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There is really one key pre-trip essential. It is often ignored in the process of planning the trip, and in our case, was put off till the last moment – visas. Two reasons why doing so is a bad idea – they take time, and they cost money. If you are not located close to a city, and one that houses a consulate at that, then will have to send your passport by mail. This takes at least a week at minimum counting 3 days for processing and a day each for overnight shipping back and forth. Three countries and you are looking at a minimum of 3 weeks to get the visas alone. Visas can be expensive – the visa for Bolivia costs a hefty $135 (more about this later). If you are an Indian passport holder, yes, you require a visa to visit most inhabited spots on the planet outside of des, with a few welcome exceptions. Friedman’s world may be flat, mine most definitely is not. There are unanticipated advantages, though, and I shall prolong the suspense a tad bit longer.

If you live close to Los Angeles and intend to visit Peru, Bolivia, or Argentina – the three countries on our list – you are in luck. The consulates are all located on one street – Wilshire Blvd. in LA. You may want to call up the consulate and check what documents they need, how long it would take them to process the visa, and whether one needs an appointment should one decide to show up in person. The list of documents needed for visa to Peru, Bolivia, and Argentina are listed below, quoted from memory and therefore prone to omissions:

  • completed visa application form
  • passport
  • work authorization in the US
  • 1-2 passport sized photographs
  • proof of employment
  • travel reservations
  • hotel/hostel reservations
  • last 1-3 bank statements.
  • proof of yellow fever vaccination (required only by Bolivia).

As regards visa fees, the visa to Peru is $30. Argentina waives its visa fees for Indian citizens. So does Bolivia, which waived the $135 fee for us. It is important to note though that the Bolivian consulate requires a proof of yellow fever vaccination (you can get one at the clinic where you get your vaccination). In addition to the discomfort of being pricked by a needle , the vaccination at ~$110 that is not typically covered by insurance, does burn a hole in your pocket.

We showed up at the Peruvian consulate first. We were asked to turn in the documents and pay the fees, and come back after 2 hours to get our passports back. Next we stopped at the consulate of Argentina. Since we had not made an appointment (we were unaware we needed to), we were asked to turn in the passports and paperwork and a self-addressed pre-paid envelope. We got our passports within 5 days. Since it was too much to make another 4 hour trip to LA from San Diego, we mailed our application to the Bolivian consulate with a self-addressed pre-paid envelope, and it was promptly returned with the visa stamp within a week. All in all a relatively hassle free process for us, though you don’t want this to cut to close to your travel start date.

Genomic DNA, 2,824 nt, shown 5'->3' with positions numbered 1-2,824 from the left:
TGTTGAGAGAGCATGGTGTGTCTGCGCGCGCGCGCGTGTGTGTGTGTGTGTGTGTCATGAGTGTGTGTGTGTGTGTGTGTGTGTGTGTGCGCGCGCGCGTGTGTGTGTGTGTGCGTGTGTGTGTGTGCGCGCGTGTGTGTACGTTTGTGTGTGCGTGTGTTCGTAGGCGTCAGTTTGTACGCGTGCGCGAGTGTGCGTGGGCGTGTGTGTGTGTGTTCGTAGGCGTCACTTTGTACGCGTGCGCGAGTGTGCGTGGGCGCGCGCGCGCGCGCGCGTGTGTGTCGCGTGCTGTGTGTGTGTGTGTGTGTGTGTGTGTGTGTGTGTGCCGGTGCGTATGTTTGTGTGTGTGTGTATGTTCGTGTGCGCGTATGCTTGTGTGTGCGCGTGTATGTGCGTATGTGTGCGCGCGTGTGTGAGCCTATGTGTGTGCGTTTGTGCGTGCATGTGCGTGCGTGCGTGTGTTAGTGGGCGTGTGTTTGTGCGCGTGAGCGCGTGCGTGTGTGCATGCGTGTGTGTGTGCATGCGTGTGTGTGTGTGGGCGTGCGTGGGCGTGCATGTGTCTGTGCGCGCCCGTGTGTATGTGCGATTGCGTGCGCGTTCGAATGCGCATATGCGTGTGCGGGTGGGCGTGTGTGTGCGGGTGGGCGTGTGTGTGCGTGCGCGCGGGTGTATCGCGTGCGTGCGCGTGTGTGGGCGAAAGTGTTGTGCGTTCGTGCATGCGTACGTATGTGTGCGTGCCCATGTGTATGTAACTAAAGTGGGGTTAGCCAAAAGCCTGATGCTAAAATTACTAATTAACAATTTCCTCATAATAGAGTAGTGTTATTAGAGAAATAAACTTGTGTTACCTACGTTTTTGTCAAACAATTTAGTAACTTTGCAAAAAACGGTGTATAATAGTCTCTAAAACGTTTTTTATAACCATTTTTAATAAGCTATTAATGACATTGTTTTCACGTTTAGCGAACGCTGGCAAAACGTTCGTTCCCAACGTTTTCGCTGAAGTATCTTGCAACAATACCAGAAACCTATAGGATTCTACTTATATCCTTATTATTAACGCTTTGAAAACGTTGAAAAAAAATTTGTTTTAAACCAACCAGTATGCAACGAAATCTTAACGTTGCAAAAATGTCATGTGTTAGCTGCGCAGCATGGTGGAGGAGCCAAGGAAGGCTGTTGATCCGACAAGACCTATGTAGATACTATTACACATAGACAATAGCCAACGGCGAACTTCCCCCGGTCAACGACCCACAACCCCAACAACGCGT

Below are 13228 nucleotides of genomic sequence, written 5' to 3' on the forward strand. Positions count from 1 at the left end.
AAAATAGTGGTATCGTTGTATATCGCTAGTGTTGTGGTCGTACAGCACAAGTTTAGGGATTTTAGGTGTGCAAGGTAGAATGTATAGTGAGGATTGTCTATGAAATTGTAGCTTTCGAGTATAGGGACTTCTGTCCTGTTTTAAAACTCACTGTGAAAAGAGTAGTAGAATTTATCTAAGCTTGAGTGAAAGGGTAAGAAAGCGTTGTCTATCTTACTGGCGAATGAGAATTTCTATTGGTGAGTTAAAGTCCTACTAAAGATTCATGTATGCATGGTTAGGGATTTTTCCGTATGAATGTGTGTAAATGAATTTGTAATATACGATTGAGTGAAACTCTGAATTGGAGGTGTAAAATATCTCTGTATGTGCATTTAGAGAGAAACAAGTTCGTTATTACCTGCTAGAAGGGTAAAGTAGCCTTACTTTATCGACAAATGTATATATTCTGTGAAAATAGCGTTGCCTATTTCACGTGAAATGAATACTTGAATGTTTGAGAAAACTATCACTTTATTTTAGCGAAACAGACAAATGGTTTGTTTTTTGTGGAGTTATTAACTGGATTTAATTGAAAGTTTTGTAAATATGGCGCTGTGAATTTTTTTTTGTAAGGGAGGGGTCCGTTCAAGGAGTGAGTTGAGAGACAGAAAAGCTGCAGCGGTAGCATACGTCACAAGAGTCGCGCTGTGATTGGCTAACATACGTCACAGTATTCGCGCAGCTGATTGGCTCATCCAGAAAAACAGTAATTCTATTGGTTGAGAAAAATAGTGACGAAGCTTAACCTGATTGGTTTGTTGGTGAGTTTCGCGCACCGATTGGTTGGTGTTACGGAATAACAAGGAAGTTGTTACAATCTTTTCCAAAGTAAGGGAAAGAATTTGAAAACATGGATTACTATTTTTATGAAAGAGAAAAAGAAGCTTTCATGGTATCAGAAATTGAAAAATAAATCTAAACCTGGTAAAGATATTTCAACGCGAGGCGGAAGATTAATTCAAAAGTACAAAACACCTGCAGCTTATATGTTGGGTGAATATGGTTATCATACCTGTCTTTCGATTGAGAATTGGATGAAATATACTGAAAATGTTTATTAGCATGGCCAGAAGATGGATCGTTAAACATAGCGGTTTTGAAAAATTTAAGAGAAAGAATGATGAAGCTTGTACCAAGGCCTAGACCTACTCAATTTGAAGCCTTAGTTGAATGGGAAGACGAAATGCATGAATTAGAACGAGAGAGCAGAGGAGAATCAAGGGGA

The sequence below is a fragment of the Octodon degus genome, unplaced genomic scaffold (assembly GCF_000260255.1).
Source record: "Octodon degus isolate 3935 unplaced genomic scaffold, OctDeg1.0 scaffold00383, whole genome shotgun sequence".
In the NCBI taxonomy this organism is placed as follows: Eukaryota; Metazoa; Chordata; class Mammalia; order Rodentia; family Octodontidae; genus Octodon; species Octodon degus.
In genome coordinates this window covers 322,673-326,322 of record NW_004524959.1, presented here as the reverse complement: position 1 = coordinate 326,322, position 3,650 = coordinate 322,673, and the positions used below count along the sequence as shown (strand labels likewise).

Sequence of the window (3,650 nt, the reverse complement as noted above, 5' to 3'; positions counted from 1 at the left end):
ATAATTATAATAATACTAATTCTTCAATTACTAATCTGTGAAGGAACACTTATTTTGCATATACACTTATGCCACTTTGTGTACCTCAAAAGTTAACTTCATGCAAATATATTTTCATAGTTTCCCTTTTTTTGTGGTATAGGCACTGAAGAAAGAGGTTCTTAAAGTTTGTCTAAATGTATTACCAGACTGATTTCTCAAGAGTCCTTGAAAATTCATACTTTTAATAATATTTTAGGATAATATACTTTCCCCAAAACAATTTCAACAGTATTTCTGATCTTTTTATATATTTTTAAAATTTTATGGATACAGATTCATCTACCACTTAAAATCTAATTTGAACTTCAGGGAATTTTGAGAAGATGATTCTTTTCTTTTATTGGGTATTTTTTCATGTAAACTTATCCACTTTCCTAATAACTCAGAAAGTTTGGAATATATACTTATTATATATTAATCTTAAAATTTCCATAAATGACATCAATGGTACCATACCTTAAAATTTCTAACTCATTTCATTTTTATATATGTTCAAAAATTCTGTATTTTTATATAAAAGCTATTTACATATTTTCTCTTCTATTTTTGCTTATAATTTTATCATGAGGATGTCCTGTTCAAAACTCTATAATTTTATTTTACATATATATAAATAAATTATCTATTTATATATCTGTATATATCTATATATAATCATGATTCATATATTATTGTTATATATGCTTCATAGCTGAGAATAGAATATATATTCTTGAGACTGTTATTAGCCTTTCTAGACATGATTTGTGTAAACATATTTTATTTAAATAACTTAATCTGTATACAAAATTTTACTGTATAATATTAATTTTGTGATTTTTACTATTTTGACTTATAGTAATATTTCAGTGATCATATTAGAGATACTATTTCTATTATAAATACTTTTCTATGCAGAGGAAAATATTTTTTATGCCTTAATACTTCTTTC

Moved to San Francisco from San Diego earlier this month, after an 8-hour/500 mile drive – most of it on the straight stretch of the I-5 freeway that is faster but far less impressive than its scenic alternative, the 101. The distance is not the only thing that separates these two cities – they are as different as two cities can be that lie on the Californian coast. San Diego perhaps fits the stereotype one may have about California – sun, sand, beach, and the kind of near-perfect weather that would make your local weatherman or woman break into odes of joy. The place where I moved to in San Francisco is 7 blocks from the ocean. I braved the cold one morning to jog up to the beach. It was like a black-and-white movie shot of a beach with cold winds that make you draw the hood of your sweatshirt over your head, and fog that envelopes the ocean as if in wait for an ominous ancient ship to break through it. The city has other charms though that are good on their promise. There’s the famed Golden Gate Bridge – yes the red one, which is impressive. My favorite is the Golden Gate park – a vast rectangular escape into nature that runs horizontal from west to the middle of the SF bay – akin to Central Park in NY except that this one is not ‘central’. More updates shall follow as I embark on explorations of the city.

Among other interesting developments, a buddy and I will be backpacking in South America – specifically Peru, Bolivia, and Argentina. I won’t be carrying my laptop and will not be able to update on the go. If memory and patience hold me good once I get back, I promise detailed posts. I do intend to document some of the pre-trip preps on this blog before I leave Saturday morning, for the benefit of anyone embarking on a similar journey, has an Indian passport and needs to figure out the formalities – a topic on which information on the web is inadequate.

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